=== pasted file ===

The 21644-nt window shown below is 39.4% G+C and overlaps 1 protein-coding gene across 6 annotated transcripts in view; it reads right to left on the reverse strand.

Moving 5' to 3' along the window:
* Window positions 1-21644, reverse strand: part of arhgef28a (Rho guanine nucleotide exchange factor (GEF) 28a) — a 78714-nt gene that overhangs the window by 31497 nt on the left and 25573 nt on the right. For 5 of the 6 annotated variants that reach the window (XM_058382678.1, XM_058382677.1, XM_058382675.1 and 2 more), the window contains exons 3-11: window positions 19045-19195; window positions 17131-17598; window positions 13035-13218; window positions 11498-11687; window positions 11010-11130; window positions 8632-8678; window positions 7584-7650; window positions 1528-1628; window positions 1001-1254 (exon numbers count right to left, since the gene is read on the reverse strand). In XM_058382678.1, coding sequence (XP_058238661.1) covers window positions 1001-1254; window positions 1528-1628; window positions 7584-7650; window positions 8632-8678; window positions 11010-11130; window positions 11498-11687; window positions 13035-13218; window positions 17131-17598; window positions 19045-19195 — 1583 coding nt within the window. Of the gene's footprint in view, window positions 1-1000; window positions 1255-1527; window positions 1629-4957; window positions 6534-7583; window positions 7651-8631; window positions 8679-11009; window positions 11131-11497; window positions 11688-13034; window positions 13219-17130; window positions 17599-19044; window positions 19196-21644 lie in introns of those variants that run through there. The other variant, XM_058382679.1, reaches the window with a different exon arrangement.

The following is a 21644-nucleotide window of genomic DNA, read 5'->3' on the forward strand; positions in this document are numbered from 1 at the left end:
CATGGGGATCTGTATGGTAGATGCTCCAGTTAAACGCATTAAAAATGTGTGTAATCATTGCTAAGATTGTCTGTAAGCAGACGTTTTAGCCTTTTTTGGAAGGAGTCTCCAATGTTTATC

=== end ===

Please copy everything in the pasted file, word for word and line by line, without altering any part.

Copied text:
The 21644-nt window shown below is 39.4% G+C and overlaps 1 protein-coding gene across 6 annotated transcripts in view; it reads right to left on the reverse strand.

Moving 5' to 3' along the window:
* Window positions 1-21644, reverse strand: part of arhgef28a (Rho guanine nucleotide exchange factor (GEF) 28a) — a 78714-nt gene that overhangs the window by 31497 nt on the left and 25573 nt on the right. For 5 of the 6 annotated variants that reach the window (XM_058382678.1, XM_058382677.1, XM_058382675.1 and 2 more), the window contains exons 3-11: window positions 19045-19195; window positions 17131-17598; window positions 13035-13218; window positions 11498-11687; window positions 11010-11130; window positions 8632-8678; window positions 7584-7650; window positions 1528-1628; window positions 1001-1254 (exon numbers count right to left, since the gene is read on the reverse strand). In XM_058382678.1, coding sequence (XP_058238661.1) covers window positions 1001-1254; window positions 1528-1628; window positions 7584-7650; window positions 8632-8678; window positions 11010-11130; window positions 11498-11687; window positions 13035-13218; window positions 17131-17598; window positions 19045-19195 — 1583 coding nt within the window. Of the gene's footprint in view, window positions 1-1000; window positions 1255-1527; window positions 1629-4957; window positions 6534-7583; window positions 7651-8631; window positions 8679-11009; window positions 11131-11497; window positions 11688-13034; window positions 13219-17130; window positions 17599-19044; window positions 19196-21644 lie in introns of those variants that run through there. The other variant, XM_058382679.1, reaches the window with a different exon arrangement.

The following is a 21644-nucleotide window of genomic DNA, read 5'->3' on the forward strand; positions in this document are numbered from 1 at the left end:
CATGGGGATCTGTATGGTAGATGCTCCAGTTAAACGCATTAAAAATGTGTGTAATCATTGCTAAGATTGTCTGTAAGCAGACGTTTTAGCCTTTTTTGGAAGGAGTCTCCAATGTTTATC